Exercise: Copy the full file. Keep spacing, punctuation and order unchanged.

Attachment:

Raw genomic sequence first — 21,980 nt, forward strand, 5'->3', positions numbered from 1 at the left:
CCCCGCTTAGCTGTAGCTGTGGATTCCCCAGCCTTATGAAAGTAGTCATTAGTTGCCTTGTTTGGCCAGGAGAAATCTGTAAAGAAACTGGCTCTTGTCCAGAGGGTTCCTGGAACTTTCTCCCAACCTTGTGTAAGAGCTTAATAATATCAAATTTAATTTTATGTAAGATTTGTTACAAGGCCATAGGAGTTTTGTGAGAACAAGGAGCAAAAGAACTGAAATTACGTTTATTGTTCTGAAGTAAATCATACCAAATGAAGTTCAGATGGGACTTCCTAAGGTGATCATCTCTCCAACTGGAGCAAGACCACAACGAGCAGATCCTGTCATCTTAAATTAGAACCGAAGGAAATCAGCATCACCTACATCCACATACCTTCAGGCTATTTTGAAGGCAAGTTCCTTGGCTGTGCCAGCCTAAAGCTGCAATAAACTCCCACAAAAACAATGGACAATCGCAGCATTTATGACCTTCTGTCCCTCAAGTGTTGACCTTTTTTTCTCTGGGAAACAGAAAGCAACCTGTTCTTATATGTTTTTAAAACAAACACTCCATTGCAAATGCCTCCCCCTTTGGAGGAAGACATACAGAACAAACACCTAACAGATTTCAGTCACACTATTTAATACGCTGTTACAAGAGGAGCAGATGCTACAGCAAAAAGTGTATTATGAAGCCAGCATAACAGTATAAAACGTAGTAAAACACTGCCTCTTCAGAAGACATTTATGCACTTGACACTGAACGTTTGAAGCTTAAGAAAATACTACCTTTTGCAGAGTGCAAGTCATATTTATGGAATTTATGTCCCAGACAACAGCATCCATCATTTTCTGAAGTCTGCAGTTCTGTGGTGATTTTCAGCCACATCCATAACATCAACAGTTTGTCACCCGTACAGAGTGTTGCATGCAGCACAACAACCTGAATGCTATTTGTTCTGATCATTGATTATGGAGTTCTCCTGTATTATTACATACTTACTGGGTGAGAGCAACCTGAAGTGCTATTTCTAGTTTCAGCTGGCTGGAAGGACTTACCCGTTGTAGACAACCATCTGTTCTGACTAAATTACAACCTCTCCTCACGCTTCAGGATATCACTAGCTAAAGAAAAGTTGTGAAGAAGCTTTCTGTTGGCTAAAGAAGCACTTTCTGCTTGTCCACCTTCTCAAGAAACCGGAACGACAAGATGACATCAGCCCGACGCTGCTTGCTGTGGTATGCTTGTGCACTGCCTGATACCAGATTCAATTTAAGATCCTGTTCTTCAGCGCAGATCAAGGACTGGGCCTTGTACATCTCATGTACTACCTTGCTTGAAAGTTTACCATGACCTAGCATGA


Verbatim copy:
Raw genomic sequence first — 21,980 nt, forward strand, 5'->3', positions numbered from 1 at the left:
CCCCGCTTAGCTGTAGCTGTGGATTCCCCAGCCTTATGAAAGTAGTCATTAGTTGCCTTGTTTGGCCAGGAGAAATCTGTAAAGAAACTGGCTCTTGTCCAGAGGGTTCCTGGAACTTTCTCCCAACCTTGTGTAAGAGCTTAATAATATCAAATTTAATTTTATGTAAGATTTGTTACAAGGCCATAGGAGTTTTGTGAGAACAAGGAGCAAAAGAACTGAAATTACGTTTATTGTTCTGAAGTAAATCATACCAAATGAAGTTCAGATGGGACTTCCTAAGGTGATCATCTCTCCAACTGGAGCAAGACCACAACGAGCAGATCCTGTCATCTTAAATTAGAACCGAAGGAAATCAGCATCACCTACATCCACATACCTTCAGGCTATTTTGAAGGCAAGTTCCTTGGCTGTGCCAGCCTAAAGCTGCAATAAACTCCCACAAAAACAATGGACAATCGCAGCATTTATGACCTTCTGTCCCTCAAGTGTTGACCTTTTTTTCTCTGGGAAACAGAAAGCAACCTGTTCTTATATGTTTTTAAAACAAACACTCCATTGCAAATGCCTCCCCCTTTGGAGGAAGACATACAGAACAAACACCTAACAGATTTCAGTCACACTATTTAATACGCTGTTACAAGAGGAGCAGATGCTACAGCAAAAAGTGTATTATGAAGCCAGCATAACAGTATAAAACGTAGTAAAACACTGCCTCTTCAGAAGACATTTATGCACTTGACACTGAACGTTTGAAGCTTAAGAAAATACTACCTTTTGCAGAGTGCAAGTCATATTTATGGAATTTATGTCCCAGACAACAGCATCCATCATTTTCTGAAGTCTGCAGTTCTGTGGTGATTTTCAGCCACATCCATAACATCAACAGTTTGTCACCCGTACAGAGTGTTGCATGCAGCACAACAACCTGAATGCTATTTGTTCTGATCATTGATTATGGAGTTCTCCTGTATTATTACATACTTACTGGGTGAGAGCAACCTGAAGTGCTATTTCTAGTTTCAGCTGGCTGGAAGGACTTACCCGTTGTAGACAACCATCTGTTCTGACTAAATTACAACCTCTCCTCACGCTTCAGGATATCACTAGCTAAAGAAAAGTTGTGAAGAAGCTTTCTGTTGGCTAAAGAAGCACTTTCTGCTTGTCCACCTTCTCAAGAAACCGGAACGACAAGATGACATCAGCCCGACGCTGCTTGCTGTGGTATGCTTGTGCACTGCCTGATACCAGATTCAATTTAAGATCCTGTTCTTCAGCGCAGATCAAGGACTGGGCCTTGTACATCTCATGTACTACCTTGCTTGAAAGTTTACCATGACCTAGCATGA